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“The Traveling Lady,” among the most tenderly poignant of the soft-spoken studies of small-town life in which Horton Foote specialized, has had its ups and downs—mostly the latter. It ran for just three weeks on Broadway in 1954. Three years later, Kim Stanley, the star of that ill-fated production, repeated her much-admired performance on TV’s “Studio One,” and in 1965 the play, retitled “Baby the Rain Must Fall,” was unsuccessfully filmed, this time as a vehicle for Steve McQueen. But by then Mr. Foote’s once-promising career was in eclipse, and it wasn’t until years later that he was generally recognized as one of America’s most important playwrights. Now the original stage version of “The Traveling Lady,” judiciously tightened by Mr. Foote from three acts to one for a 2004 revival, is being performed off Broadway in a production directed by Austin Pendleton, who has a knack for making smart things happen in small theaters. He’s done it again: I feel certain that Mr. Foote himself would have delighted in the perfect stylistic unanimity of this lovely revival.
In all its iterations, “The Traveling Lady” tells the story of Georgette (Jean Lichty), who comes to Harrison, the tiny Texas town that was the center of Mr. Foote’s semi-fictional universe, to await the imminent release from prison of Henry (P J Sosko), her ne’er-do-well alcoholic husband, an aspiring country singer who can’t manage to stay out of trouble. What follows is a tightly snarled web of hope and disappointment…
As always, Mr. Pendleton has staged “The Traveling Lady” with a gentle understatement that draws you in before you know it, and his actors exude a feeling of community so strong as to create the impression that they’ve known one another for years, maybe decades….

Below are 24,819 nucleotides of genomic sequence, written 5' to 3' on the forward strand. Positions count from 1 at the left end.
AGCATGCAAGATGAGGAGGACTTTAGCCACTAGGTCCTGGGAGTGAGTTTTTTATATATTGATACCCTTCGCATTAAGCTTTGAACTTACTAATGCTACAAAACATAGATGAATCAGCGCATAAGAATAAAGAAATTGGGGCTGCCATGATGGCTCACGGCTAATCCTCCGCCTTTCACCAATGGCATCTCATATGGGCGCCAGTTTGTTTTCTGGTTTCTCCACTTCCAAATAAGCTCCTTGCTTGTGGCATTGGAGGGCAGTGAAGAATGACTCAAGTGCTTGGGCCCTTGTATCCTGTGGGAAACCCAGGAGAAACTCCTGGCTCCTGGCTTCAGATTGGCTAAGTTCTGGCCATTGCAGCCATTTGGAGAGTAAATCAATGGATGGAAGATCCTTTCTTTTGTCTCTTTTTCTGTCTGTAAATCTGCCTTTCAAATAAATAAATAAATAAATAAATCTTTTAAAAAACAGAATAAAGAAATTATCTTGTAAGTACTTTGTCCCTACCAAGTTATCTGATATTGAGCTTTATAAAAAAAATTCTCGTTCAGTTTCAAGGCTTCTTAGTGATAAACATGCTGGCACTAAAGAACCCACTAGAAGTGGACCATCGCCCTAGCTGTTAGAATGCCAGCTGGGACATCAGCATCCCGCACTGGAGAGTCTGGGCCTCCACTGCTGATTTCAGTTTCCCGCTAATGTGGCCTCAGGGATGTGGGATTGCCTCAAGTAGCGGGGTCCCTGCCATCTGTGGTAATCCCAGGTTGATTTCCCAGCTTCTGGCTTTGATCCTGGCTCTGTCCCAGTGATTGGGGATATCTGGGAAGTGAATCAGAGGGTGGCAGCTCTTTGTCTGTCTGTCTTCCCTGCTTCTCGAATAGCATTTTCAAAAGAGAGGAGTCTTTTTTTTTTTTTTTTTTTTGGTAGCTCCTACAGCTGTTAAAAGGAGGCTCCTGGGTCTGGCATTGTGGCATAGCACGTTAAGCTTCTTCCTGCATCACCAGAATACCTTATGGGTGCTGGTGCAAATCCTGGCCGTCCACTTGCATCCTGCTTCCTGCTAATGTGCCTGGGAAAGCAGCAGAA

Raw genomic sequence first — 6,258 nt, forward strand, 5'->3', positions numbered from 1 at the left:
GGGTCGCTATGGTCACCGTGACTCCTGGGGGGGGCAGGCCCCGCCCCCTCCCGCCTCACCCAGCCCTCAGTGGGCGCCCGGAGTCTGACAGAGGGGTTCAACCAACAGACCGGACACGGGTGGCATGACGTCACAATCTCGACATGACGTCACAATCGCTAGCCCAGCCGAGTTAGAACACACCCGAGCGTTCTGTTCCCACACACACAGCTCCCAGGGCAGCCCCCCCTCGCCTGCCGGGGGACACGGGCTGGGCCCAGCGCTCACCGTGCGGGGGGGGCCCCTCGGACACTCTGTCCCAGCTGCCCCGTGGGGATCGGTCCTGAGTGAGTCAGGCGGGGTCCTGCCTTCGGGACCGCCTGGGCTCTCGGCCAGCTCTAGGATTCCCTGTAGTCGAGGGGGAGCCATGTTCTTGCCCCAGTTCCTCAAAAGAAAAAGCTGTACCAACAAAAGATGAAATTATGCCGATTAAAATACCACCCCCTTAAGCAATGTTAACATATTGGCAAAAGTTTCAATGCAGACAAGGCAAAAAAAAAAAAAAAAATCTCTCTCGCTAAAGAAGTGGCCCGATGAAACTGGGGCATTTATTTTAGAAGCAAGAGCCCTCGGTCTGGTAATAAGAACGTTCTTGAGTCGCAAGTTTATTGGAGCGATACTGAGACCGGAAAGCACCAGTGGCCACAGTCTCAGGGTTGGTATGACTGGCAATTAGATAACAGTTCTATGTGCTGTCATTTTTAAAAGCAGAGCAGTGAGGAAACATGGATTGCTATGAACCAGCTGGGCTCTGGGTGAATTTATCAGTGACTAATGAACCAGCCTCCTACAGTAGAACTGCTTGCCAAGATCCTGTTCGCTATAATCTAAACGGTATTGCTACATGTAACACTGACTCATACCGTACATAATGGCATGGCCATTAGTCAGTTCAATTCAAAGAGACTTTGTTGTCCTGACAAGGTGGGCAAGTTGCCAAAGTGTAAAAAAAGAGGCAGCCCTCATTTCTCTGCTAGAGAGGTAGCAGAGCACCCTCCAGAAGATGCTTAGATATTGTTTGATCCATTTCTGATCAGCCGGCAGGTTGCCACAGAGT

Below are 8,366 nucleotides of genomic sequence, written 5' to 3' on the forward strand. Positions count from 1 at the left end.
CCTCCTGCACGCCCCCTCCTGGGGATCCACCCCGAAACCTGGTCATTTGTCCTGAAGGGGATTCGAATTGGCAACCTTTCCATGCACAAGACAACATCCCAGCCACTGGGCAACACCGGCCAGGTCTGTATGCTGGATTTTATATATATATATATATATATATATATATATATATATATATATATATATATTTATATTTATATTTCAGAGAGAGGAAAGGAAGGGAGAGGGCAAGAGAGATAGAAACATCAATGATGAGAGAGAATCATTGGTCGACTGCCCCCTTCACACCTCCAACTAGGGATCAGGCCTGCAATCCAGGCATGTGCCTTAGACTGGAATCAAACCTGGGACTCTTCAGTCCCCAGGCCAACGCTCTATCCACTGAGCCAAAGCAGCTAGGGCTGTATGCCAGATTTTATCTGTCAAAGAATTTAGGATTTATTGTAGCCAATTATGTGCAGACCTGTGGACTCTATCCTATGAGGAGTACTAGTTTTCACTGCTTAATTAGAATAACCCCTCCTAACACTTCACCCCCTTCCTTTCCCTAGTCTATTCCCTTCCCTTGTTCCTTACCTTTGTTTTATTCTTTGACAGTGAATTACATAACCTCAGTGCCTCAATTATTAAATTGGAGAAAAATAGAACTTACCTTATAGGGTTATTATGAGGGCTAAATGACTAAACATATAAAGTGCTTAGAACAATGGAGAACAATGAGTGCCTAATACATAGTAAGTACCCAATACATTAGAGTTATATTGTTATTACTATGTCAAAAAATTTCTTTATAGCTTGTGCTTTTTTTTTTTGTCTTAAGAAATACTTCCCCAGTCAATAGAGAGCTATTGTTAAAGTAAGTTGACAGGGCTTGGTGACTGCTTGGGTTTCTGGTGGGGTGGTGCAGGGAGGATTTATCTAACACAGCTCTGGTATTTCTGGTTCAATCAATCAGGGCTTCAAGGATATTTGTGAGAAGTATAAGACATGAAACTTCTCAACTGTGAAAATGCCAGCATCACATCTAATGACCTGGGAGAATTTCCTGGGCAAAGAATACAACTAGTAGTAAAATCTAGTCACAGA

Scott McPherson’s “Marvin’s Room,” which ran off Broadway in 1991 and was filmed five years later, has made it to Broadway at last. I’m surprised it took so long, since it’s the kind of play that typically goes over big there, a kitchen-sink-and-hospital-room cancer comedy in which all of the characters say cleverish things most of the time. The characters in question include Bessie (Lili Taylor), a dutiful daughter who comes down with leukemia after spending 20 years caring for her (unseen) senile father; Lee (Janeane Garofalo), Bessie’s not-so-dutiful sister, who flew the family coop as fast as she could but now finds herself saddled with a teenage son (Jack DiFalco) who set fire to her house and is now in a mental institution, and…but you get the idea, right? Lots of laughs, lots of jerked tears, very little reality….
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Read the whole thing here.
Austin Pendleton talks about his off-Broadway revival of Horton Foote’s The Traveling Lady:
The 1957 Studio One TV version of The Traveling Lady, adapted by Foote, directed by Robert Mulligan, and starring Kim Stanley, Steven Hill, Robert Loggia, and Mildred Dunnock. This performance was originally telecast live by CBS on April 22, 1957: